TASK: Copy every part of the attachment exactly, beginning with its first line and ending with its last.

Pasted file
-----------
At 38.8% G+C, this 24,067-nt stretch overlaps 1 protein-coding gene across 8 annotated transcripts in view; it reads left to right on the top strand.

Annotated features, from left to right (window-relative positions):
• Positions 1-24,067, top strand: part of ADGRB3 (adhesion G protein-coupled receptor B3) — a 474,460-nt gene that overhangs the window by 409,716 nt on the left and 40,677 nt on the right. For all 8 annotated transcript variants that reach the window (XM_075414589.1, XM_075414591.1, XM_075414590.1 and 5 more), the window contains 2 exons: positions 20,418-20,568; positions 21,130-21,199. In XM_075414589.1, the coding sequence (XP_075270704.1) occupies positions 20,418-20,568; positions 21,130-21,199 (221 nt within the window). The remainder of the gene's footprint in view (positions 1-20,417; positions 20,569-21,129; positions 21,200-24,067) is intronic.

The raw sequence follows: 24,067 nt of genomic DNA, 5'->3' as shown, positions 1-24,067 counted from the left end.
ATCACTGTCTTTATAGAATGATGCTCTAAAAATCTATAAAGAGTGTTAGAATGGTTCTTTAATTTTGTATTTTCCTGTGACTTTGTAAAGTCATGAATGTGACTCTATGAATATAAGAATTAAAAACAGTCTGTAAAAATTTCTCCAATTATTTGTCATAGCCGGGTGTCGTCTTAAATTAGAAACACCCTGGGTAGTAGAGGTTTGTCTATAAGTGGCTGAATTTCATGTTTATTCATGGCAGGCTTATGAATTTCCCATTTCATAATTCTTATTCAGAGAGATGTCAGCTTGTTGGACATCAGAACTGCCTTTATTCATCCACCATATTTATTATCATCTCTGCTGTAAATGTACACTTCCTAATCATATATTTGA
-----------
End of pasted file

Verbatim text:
At 38.8% G+C, this 24,067-nt stretch overlaps 1 protein-coding gene across 8 annotated transcripts in view; it reads left to right on the top strand.

Annotated features, from left to right (window-relative positions):
• Positions 1-24,067, top strand: part of ADGRB3 (adhesion G protein-coupled receptor B3) — a 474,460-nt gene that overhangs the window by 409,716 nt on the left and 40,677 nt on the right. For all 8 annotated transcript variants that reach the window (XM_075414589.1, XM_075414591.1, XM_075414590.1 and 5 more), the window contains 2 exons: positions 20,418-20,568; positions 21,130-21,199. In XM_075414589.1, the coding sequence (XP_075270704.1) occupies positions 20,418-20,568; positions 21,130-21,199 (221 nt within the window). The remainder of the gene's footprint in view (positions 1-20,417; positions 20,569-21,129; positions 21,200-24,067) is intronic.

The raw sequence follows: 24,067 nt of genomic DNA, 5'->3' as shown, positions 1-24,067 counted from the left end.
ATCACTGTCTTTATAGAATGATGCTCTAAAAATCTATAAAGAGTGTTAGAATGGTTCTTTAATTTTGTATTTTCCTGTGACTTTGTAAAGTCATGAATGTGACTCTATGAATATAAGAATTAAAAACAGTCTGTAAAAATTTCTCCAATTATTTGTCATAGCCGGGTGTCGTCTTAAATTAGAAACACCCTGGGTAGTAGAGGTTTGTCTATAAGTGGCTGAATTTCATGTTTATTCATGGCAGGCTTATGAATTTCCCATTTCATAATTCTTATTCAGAGAGATGTCAGCTTGTTGGACATCAGAACTGCCTTTATTCATCCACCATATTTATTATCATCTCTGCTGTAAATGTACACTTCCTAATCATATATTTGA